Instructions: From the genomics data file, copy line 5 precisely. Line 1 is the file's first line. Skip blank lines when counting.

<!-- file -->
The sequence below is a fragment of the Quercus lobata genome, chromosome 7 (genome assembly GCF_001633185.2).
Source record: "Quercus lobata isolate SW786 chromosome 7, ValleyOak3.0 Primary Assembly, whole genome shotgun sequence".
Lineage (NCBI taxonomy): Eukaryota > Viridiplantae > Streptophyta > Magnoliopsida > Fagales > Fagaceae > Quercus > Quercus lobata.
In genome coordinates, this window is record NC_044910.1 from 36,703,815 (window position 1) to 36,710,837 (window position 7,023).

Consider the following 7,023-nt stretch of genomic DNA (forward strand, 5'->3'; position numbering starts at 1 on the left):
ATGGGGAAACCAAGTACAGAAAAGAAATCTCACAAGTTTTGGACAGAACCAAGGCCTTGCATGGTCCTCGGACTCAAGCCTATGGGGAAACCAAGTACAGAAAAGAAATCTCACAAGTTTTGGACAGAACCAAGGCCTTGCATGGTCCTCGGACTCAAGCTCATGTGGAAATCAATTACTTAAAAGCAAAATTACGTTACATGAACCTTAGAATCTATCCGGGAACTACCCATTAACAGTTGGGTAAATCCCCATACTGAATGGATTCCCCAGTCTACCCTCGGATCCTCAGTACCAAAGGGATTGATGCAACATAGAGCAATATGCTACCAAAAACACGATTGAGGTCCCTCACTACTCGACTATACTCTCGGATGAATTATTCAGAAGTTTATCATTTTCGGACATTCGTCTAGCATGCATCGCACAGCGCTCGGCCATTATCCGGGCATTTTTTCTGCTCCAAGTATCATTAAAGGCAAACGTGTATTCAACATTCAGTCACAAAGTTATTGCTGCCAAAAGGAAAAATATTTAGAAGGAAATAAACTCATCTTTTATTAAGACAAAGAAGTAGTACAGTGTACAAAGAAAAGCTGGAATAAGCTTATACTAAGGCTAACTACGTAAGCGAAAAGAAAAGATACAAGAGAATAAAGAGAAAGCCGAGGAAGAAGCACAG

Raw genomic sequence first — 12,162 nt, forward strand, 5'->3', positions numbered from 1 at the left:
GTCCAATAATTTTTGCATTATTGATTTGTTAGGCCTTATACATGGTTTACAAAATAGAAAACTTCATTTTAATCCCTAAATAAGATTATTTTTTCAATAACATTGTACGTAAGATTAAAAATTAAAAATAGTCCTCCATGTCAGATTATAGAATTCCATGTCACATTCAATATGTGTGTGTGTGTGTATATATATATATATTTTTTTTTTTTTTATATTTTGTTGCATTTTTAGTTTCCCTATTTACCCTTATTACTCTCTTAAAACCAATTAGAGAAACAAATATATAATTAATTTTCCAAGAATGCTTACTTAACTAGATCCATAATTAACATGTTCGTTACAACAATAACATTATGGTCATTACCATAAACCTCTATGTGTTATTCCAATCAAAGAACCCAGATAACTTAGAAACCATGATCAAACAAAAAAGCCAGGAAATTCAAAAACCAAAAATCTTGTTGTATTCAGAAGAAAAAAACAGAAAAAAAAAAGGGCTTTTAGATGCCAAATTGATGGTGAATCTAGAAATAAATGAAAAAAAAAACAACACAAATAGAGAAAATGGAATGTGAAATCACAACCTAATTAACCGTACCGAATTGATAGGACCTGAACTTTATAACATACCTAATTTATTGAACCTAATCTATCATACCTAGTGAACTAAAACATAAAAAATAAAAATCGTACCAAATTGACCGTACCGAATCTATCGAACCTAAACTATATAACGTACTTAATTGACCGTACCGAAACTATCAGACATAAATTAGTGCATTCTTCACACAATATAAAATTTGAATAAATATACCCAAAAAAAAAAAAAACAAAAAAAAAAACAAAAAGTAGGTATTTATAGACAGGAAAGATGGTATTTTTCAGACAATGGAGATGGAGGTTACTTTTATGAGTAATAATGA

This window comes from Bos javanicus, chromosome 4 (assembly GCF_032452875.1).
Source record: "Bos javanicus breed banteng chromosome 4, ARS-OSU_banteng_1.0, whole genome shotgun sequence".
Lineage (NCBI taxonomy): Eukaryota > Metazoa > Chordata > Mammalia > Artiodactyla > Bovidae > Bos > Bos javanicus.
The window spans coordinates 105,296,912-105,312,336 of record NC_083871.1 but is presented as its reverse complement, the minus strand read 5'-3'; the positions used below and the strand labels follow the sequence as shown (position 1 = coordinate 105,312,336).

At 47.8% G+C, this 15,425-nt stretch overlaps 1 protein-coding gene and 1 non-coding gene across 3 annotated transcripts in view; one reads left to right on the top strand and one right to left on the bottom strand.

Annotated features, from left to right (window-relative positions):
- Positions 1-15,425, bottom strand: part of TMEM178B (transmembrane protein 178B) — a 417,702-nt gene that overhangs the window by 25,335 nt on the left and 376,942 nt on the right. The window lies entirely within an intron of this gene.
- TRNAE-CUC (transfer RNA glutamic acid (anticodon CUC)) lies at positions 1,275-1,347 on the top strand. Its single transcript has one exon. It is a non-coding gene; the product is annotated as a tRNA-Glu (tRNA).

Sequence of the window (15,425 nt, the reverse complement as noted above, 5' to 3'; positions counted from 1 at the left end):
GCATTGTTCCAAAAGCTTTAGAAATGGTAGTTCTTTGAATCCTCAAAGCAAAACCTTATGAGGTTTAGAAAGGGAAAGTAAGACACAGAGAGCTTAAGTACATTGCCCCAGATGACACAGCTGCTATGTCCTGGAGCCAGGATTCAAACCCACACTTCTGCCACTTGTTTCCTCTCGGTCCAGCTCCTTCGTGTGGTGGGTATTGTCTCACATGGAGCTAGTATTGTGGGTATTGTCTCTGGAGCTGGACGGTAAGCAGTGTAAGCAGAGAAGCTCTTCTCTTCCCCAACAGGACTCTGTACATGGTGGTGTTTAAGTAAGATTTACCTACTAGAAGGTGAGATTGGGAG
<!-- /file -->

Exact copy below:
Consider the following 7,023-nt stretch of genomic DNA (forward strand, 5'->3'; position numbering starts at 1 on the left):